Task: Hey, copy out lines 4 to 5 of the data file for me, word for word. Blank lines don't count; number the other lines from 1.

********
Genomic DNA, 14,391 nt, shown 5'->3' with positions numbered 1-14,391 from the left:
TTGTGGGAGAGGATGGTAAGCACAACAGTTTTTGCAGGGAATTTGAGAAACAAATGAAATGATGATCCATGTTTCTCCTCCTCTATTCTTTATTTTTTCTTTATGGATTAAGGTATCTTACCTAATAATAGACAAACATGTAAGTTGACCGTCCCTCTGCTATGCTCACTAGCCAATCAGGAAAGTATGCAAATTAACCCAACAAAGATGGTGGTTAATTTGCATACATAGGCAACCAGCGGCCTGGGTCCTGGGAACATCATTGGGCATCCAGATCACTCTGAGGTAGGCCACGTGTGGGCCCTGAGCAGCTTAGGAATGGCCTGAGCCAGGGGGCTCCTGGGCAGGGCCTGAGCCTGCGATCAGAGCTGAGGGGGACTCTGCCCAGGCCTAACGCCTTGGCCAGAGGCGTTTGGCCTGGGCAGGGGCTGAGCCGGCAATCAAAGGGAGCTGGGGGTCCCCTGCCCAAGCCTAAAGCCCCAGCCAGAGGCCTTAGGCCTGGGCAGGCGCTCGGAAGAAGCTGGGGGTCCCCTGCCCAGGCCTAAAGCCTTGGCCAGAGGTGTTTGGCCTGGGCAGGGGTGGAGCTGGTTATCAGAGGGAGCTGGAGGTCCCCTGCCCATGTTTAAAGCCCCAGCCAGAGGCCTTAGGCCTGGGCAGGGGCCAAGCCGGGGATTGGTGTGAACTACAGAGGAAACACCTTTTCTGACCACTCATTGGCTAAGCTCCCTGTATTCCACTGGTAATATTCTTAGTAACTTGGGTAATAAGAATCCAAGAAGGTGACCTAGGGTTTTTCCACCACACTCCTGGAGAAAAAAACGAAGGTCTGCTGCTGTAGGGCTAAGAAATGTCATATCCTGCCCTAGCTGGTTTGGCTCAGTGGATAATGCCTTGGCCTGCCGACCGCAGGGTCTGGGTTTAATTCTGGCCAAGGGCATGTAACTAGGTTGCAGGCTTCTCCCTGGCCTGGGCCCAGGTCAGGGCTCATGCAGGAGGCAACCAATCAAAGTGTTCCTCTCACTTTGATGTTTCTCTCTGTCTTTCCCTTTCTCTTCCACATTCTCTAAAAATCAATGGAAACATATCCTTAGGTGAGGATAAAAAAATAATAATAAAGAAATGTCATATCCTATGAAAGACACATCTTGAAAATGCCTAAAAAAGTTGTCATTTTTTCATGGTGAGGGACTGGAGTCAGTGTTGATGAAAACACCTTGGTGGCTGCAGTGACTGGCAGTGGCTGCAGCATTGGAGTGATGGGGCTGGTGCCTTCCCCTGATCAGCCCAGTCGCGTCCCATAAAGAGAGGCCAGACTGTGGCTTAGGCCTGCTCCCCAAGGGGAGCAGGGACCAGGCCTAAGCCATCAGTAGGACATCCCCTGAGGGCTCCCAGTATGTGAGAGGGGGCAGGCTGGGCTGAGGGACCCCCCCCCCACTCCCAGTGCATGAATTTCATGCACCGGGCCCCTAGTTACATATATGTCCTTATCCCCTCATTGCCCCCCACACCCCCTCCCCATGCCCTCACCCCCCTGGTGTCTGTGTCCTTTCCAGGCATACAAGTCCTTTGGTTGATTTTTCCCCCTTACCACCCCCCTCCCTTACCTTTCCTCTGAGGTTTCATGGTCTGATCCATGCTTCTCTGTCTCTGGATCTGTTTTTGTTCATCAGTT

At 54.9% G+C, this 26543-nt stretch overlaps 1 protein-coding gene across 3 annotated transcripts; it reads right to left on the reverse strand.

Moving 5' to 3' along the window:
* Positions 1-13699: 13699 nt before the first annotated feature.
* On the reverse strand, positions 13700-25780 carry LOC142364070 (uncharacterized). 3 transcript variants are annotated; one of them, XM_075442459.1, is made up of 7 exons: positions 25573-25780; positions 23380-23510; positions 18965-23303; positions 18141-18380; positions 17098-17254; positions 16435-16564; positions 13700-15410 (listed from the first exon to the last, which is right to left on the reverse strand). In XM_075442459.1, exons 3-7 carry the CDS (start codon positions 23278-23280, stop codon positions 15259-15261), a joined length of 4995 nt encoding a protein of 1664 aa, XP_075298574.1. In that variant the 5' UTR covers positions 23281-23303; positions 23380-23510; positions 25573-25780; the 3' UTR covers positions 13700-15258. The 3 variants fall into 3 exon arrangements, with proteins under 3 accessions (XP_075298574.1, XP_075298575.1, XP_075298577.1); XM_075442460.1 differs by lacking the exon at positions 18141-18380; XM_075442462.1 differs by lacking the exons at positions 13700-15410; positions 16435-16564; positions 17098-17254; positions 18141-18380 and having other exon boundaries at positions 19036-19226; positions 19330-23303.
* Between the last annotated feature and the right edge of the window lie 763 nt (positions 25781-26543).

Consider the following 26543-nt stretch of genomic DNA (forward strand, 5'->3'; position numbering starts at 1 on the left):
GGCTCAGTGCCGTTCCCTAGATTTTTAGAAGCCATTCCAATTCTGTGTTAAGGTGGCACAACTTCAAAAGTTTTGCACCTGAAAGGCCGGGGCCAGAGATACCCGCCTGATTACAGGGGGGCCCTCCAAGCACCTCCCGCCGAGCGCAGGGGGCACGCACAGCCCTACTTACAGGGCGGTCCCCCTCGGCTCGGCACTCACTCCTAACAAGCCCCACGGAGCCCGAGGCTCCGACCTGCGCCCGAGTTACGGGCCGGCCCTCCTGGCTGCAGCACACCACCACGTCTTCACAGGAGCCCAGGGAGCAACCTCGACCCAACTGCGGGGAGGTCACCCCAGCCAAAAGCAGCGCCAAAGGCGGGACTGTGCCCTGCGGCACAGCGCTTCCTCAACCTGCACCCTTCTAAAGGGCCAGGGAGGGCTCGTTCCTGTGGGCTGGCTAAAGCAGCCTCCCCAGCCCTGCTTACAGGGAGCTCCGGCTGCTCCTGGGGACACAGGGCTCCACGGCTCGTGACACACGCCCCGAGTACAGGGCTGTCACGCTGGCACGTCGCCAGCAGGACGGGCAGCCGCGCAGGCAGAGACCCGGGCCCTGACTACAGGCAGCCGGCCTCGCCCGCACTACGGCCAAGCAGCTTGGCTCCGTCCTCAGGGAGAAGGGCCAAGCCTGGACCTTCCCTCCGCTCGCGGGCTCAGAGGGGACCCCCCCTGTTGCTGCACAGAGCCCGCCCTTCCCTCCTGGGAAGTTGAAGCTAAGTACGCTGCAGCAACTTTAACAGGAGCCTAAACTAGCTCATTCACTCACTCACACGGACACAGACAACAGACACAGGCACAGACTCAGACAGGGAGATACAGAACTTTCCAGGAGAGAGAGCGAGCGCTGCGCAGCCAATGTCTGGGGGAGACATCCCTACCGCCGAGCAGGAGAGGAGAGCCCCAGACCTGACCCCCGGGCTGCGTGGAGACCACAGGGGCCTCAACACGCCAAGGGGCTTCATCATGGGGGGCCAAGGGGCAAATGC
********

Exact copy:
Moving 5' to 3' along the window:
* Positions 1-13699: 13699 nt before the first annotated feature.